Justice News

Department of Justice
Office of Public Affairs

FOR IMMEDIATE RELEASE
Wednesday, February 26, 2020

Tennessee Podiatrist Pleads Guilty to Unlawfully Distributing Controlled Substances

A Tennessee podiatrist pleaded guilty today for his role in unlawfully distributing controlled substances.

Assistant Attorney General Brian A. Benczkowski of the Justice Department’s Criminal Division, U.S. Attorney Don Cochran of the Middle District of Tennessee, Special Agent in Charge J. Todd Scott of the Drug Enforcement Administration’s (DEA) Louisville Division and Director David B. Rausch of the Tennessee Bureau of Investigation (TBI) made the announcement.

Timothy Abbott, D.P.M., 62, of Nashville, Tennessee, pleaded guilty to seven counts of unlawful distribution of controlled substances before Chief U.S. District Judge Waverly D. Crenshaw Jr. of the Middle District of Tennessee.  Sentencing has been scheduled for Aug. 31, 2020, before Chief Judge Crenshaw.

As part of his guilty plea, Abbott admitted that, on 44 occasions between April 2013 and February 2019, he knowingly distributed to four of his patients hydrocodone, a Schedule II controlled substance, without a legitimate medical purpose and outside the usual course of professional practice.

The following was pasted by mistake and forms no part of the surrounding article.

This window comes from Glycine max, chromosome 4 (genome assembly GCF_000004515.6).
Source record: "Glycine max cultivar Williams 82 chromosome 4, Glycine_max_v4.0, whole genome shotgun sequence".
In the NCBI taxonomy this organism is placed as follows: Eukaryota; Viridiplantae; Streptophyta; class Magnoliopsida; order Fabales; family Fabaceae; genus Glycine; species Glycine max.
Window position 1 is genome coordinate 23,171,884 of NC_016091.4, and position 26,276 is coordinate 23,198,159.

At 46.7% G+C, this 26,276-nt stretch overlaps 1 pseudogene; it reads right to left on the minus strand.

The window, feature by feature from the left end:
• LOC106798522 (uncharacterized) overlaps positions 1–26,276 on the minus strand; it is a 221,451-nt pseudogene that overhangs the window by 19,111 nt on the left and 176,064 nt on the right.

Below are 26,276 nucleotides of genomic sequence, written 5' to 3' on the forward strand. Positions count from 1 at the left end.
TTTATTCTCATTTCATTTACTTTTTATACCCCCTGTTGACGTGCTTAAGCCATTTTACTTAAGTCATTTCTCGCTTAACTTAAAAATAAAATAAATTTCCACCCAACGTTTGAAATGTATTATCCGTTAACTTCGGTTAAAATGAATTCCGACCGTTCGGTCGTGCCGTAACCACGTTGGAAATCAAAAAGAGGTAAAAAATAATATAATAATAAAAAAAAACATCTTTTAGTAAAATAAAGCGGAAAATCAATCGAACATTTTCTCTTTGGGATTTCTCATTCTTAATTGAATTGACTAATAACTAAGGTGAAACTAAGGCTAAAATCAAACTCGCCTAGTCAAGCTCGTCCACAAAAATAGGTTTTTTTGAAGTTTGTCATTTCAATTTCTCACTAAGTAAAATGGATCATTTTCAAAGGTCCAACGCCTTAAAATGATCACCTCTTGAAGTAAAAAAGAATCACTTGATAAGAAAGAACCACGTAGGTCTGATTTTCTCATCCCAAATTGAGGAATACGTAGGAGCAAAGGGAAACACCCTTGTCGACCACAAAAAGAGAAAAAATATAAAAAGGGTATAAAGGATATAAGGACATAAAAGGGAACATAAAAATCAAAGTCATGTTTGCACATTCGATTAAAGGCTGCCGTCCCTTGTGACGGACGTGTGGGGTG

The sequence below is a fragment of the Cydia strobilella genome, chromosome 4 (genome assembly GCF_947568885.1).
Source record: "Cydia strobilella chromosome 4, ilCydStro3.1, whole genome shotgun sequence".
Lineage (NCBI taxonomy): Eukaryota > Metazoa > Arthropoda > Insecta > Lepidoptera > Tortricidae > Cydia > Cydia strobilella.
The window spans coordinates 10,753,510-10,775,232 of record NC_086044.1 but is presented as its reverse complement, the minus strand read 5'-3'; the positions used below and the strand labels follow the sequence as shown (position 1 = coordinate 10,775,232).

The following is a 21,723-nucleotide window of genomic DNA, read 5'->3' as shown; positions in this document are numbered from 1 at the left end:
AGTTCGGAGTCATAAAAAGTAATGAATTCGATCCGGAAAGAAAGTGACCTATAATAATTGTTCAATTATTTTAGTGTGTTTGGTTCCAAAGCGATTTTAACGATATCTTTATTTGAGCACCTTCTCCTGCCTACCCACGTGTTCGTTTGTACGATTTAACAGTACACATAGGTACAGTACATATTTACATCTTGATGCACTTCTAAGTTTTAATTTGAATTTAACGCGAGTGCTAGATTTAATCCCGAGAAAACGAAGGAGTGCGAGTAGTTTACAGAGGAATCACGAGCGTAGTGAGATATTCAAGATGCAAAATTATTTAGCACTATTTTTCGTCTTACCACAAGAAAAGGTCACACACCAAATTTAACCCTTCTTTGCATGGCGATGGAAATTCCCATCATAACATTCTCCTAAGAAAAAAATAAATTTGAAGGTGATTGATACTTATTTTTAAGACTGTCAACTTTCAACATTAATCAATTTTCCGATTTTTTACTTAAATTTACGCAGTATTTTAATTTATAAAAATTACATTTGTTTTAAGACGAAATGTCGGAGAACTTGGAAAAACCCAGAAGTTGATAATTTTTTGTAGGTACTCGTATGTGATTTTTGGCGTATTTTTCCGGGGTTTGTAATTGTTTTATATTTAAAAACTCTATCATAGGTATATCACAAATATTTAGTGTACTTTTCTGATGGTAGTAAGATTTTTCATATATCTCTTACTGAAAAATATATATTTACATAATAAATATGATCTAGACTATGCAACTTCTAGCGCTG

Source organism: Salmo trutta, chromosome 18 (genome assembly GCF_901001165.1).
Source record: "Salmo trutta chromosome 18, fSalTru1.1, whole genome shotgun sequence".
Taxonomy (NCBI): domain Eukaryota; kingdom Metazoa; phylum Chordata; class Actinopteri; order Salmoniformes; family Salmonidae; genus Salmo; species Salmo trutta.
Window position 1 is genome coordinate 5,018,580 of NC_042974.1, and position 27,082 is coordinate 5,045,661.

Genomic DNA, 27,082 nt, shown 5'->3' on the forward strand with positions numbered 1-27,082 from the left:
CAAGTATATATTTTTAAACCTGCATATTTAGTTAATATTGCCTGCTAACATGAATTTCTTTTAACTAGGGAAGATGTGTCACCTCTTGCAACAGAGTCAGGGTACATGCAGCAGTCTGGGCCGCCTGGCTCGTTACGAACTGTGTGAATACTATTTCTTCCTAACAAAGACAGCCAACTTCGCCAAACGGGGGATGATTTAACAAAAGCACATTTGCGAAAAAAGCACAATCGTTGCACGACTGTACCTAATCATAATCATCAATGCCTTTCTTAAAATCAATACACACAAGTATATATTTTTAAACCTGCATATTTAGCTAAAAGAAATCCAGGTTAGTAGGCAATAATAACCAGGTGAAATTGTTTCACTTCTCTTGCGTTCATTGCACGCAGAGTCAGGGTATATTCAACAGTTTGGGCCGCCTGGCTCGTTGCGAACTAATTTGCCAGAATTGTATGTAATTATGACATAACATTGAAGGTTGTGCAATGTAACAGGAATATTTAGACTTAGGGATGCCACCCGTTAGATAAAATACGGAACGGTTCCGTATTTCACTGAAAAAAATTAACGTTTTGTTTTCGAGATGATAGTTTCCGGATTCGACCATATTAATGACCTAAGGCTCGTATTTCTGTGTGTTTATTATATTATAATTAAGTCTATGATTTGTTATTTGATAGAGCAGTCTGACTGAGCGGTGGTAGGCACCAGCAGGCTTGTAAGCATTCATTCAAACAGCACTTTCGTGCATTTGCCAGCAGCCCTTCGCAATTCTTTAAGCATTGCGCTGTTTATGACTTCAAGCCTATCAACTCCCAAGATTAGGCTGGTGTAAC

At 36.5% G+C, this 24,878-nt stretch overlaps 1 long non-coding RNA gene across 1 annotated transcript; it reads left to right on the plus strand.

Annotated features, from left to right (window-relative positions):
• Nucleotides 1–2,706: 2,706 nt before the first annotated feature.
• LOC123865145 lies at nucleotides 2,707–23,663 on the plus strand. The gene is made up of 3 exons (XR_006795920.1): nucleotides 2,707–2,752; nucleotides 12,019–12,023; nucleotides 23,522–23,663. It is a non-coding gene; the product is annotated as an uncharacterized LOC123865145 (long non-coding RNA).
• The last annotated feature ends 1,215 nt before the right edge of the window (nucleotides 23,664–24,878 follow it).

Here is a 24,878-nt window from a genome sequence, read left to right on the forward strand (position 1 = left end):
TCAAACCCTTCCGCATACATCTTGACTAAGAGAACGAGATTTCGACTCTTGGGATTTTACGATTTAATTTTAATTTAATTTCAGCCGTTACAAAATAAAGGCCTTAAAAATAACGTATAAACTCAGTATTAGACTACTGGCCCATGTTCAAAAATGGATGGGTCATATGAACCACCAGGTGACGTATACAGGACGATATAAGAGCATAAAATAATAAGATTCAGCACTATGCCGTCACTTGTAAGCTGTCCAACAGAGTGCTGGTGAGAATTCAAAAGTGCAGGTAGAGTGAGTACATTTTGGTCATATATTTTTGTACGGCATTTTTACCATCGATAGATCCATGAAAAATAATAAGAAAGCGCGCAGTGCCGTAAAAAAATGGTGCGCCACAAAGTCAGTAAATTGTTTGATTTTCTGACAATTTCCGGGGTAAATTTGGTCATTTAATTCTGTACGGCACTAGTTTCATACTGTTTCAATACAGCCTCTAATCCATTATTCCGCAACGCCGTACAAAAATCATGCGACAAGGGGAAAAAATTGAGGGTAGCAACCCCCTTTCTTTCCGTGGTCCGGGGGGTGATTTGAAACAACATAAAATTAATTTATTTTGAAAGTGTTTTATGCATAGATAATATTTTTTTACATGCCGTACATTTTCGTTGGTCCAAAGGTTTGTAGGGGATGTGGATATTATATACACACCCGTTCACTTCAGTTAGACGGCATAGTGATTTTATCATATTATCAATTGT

The DEA and TBI investigated the case with the assistance of the Metropolitan Nashville Police Department.  Trial Attorneys William M. Grady and Alexandra Michael of the Criminal Division’s Fraud Section are prosecuting the case.

The Fraud Section leads the Appalachian Regional Prescription Opioid (ARPO) Strike Force.  Since its inception in October 2018, the ARPO Strike Force, which operates in 10 districts, has charged more than 70 defendants who are collectively responsible for distributing more than 40 million pills.  The Health Care Fraud Unit, in general, maintains 15 strike forces operating in 24 districts, and has charged nearly 4,200 defendants who have collectively billed the Medicare program for more than $15 billion.  In addition, the HHS Centers for Medicare & Medicaid Services, working in conjunction with HHS-OIG, are taking steps to increase accountability and decrease the presence of fraudulent providers.

Individuals who believe that they may be a victim in this case should visit the Fraud Section’s Victim Witness website for more information.

The year 2020 marks the 150th anniversary of the Department of Justice.  Learn more about the history of our agency at www.Justice.gov/Celebrating150Years.

Topic(s): 
Opioids
Prescription Drugs
Health Care Fraud
Press Release Number: 
20-235
Updated February 26, 2020